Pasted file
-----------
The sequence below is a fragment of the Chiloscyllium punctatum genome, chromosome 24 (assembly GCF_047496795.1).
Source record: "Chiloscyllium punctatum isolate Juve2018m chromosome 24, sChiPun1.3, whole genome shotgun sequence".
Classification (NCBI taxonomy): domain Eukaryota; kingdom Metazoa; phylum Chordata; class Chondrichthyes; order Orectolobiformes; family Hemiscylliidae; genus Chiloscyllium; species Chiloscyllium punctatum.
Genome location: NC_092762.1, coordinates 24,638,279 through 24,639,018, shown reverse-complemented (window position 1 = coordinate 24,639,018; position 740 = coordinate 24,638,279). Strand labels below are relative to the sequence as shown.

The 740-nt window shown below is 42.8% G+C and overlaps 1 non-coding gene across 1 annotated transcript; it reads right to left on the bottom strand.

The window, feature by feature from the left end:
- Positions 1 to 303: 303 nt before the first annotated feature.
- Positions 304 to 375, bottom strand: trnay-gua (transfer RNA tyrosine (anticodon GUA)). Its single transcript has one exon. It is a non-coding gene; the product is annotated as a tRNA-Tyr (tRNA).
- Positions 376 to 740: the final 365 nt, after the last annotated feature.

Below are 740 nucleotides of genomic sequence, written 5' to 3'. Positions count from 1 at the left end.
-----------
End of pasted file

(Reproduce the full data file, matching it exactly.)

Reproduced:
The sequence below is a fragment of the Chiloscyllium punctatum genome, chromosome 24 (assembly GCF_047496795.1).
Source record: "Chiloscyllium punctatum isolate Juve2018m chromosome 24, sChiPun1.3, whole genome shotgun sequence".
Classification (NCBI taxonomy): domain Eukaryota; kingdom Metazoa; phylum Chordata; class Chondrichthyes; order Orectolobiformes; family Hemiscylliidae; genus Chiloscyllium; species Chiloscyllium punctatum.
Genome location: NC_092762.1, coordinates 24,638,279 through 24,639,018, shown reverse-complemented (window position 1 = coordinate 24,639,018; position 740 = coordinate 24,638,279). Strand labels below are relative to the sequence as shown.

The 740-nt window shown below is 42.8% G+C and overlaps 1 non-coding gene across 1 annotated transcript; it reads right to left on the bottom strand.

The window, feature by feature from the left end:
- Positions 1 to 303: 303 nt before the first annotated feature.
- Positions 304 to 375, bottom strand: trnay-gua (transfer RNA tyrosine (anticodon GUA)). Its single transcript has one exon. It is a non-coding gene; the product is annotated as a tRNA-Tyr (tRNA).
- Positions 376 to 740: the final 365 nt, after the last annotated feature.

Below are 740 nucleotides of genomic sequence, written 5' to 3'. Positions count from 1 at the left end.